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The Wrestler: A Q.T. Marshall Story Review

Richard Valero

Oct 12, 2020

Q.T. Marshall has been independently wrestling for nearly a decade. Turning 30, and sustaining multiple injuries in the ring, his career could quite possibly, be coming to an end. Q.T. has one last shot in making it into the WWE – if he fails, he will be forced to hang up his wrestling boots forever.

Before we begin, as the documentary kicks off, I can relate to a lot of what QT was saying as a former professional wrestler myself. You work that 9-5, so you can afford to be a professional wrestler because the process of becoming a ‘big star’ is as easy as people make it out to be.

As the film progresses, we see everyone at the school prepare for the big tryout for Gerald Brisco, and in this business, this is one of the most important things as a wrestler. Because if he doesn’t see what is needed, you may not get another opportunity to showcase in front of him again.

Usually, with a documentary, they try to sugar coat things, and what I liked about this movie is the fact they didn’t do that. They were blunt, honest, and real about QT and how he had the opportunity to become this professional wrestler on the big stage, and he didn’t take it as seriously as he should’ve.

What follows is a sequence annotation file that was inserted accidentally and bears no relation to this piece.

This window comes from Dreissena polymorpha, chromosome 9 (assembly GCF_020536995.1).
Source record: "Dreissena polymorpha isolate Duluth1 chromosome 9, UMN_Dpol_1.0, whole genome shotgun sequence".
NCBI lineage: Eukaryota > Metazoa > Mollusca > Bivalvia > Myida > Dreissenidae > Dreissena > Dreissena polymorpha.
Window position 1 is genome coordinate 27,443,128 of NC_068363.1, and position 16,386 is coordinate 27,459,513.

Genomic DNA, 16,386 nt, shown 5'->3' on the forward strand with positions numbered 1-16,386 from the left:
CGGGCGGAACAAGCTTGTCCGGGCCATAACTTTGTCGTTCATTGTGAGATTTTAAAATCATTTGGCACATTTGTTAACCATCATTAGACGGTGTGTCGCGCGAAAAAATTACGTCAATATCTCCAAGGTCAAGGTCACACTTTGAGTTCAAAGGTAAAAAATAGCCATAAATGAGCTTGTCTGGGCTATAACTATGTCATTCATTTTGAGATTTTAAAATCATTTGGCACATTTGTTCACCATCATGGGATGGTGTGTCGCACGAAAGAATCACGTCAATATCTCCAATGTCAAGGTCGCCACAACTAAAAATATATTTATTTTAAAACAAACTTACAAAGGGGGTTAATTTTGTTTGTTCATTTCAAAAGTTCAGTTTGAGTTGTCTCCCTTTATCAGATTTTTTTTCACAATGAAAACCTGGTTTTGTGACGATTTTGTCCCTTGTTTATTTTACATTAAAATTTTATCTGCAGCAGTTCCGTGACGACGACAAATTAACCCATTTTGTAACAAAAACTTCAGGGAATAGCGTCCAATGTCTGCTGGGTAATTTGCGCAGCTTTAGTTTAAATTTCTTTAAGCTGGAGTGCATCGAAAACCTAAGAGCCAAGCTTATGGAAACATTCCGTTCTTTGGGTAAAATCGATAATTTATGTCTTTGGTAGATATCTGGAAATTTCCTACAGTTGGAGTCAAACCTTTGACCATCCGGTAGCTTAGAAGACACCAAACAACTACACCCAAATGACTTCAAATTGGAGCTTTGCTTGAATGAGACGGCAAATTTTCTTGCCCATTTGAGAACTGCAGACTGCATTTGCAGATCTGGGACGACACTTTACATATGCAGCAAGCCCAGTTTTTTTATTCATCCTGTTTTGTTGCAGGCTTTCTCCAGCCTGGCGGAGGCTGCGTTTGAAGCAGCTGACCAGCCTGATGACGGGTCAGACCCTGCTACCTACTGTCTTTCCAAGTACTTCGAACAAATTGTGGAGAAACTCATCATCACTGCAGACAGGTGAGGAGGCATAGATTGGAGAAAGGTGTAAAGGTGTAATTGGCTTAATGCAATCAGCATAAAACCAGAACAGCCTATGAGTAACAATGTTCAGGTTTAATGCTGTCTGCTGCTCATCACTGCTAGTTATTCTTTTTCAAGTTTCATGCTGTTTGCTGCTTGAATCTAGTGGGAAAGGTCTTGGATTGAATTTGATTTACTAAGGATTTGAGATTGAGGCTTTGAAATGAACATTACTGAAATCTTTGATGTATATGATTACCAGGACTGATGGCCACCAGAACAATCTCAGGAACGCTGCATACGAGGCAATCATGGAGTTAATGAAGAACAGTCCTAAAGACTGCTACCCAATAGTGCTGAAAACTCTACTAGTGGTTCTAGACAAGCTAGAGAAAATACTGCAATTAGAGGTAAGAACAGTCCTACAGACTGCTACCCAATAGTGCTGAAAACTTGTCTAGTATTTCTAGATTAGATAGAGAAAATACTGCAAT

However, we see where he gets the call, and QT isn’t going to get the tryout now. We have a raw look at what it’s like to have your dreams smashed over and over again. We have this moment at the table where he is talking to his girlfriend and mother, and they have a real talk about when is the right time to give up this dream and move forward. You never want to give up your passion, but at some point, a time comes along that maybe you don’t have it.

In conclusion, Frank Zarrillo’s does a wonderful job of putting the camera in your face and make you see first hand what it is like to try to make it in the wrestling business. His work behind the camera makes you feel the passion, empathy and has you rooting for QT to take make it to the next level.

The Verdict:


Rating: 3.5 out of 5.

The film is an intimate portrait of the highs and lows of becoming a professional wrestler and how it’s not always rainbows and butterflies, that you have to work hard, you have to want it, and you have to never give up on your dreams.

Jacob is a film critic and co-founder of the Music City Drive-In. He is a member of the Music City Film Critics’ Association and specializes in the awards season. You can find him on Twitter @Tberry57.

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